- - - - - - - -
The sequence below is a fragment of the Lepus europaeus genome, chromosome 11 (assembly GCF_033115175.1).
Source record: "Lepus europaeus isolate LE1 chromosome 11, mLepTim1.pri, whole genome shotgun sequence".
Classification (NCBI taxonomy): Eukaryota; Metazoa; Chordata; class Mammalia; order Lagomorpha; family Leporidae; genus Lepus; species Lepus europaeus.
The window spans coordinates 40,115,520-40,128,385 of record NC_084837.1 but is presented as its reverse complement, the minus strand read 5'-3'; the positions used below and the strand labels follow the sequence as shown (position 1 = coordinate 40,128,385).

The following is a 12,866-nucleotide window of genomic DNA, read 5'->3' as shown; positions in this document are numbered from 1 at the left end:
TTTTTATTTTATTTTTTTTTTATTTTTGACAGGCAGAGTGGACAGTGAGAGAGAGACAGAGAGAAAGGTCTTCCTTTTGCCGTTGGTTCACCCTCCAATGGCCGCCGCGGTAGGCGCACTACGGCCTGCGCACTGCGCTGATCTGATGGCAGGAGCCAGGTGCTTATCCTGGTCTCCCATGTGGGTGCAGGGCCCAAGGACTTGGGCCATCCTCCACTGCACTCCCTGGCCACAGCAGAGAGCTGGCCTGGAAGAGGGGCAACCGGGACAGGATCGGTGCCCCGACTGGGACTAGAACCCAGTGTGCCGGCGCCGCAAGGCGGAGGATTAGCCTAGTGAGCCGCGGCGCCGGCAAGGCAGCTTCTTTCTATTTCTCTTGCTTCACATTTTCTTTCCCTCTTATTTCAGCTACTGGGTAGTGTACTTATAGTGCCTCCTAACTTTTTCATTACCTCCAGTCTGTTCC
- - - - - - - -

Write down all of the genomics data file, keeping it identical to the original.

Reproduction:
The sequence below is a fragment of the Lepus europaeus genome, chromosome 11 (assembly GCF_033115175.1).
Source record: "Lepus europaeus isolate LE1 chromosome 11, mLepTim1.pri, whole genome shotgun sequence".
Classification (NCBI taxonomy): Eukaryota; Metazoa; Chordata; class Mammalia; order Lagomorpha; family Leporidae; genus Lepus; species Lepus europaeus.
The window spans coordinates 40,115,520-40,128,385 of record NC_084837.1 but is presented as its reverse complement, the minus strand read 5'-3'; the positions used below and the strand labels follow the sequence as shown (position 1 = coordinate 40,128,385).

The following is a 12,866-nucleotide window of genomic DNA, read 5'->3' as shown; positions in this document are numbered from 1 at the left end:
TTTTTATTTTATTTTTTTTTTATTTTTGACAGGCAGAGTGGACAGTGAGAGAGAGACAGAGAGAAAGGTCTTCCTTTTGCCGTTGGTTCACCCTCCAATGGCCGCCGCGGTAGGCGCACTACGGCCTGCGCACTGCGCTGATCTGATGGCAGGAGCCAGGTGCTTATCCTGGTCTCCCATGTGGGTGCAGGGCCCAAGGACTTGGGCCATCCTCCACTGCACTCCCTGGCCACAGCAGAGAGCTGGCCTGGAAGAGGGGCAACCGGGACAGGATCGGTGCCCCGACTGGGACTAGAACCCAGTGTGCCGGCGCCGCAAGGCGGAGGATTAGCCTAGTGAGCCGCGGCGCCGGCAAGGCAGCTTCTTTCTATTTCTCTTGCTTCACATTTTCTTTCCCTCTTATTTCAGCTACTGGGTAGTGTACTTATAGTGCCTCCTAACTTTTTCATTACCTCCAGTCTGTTCC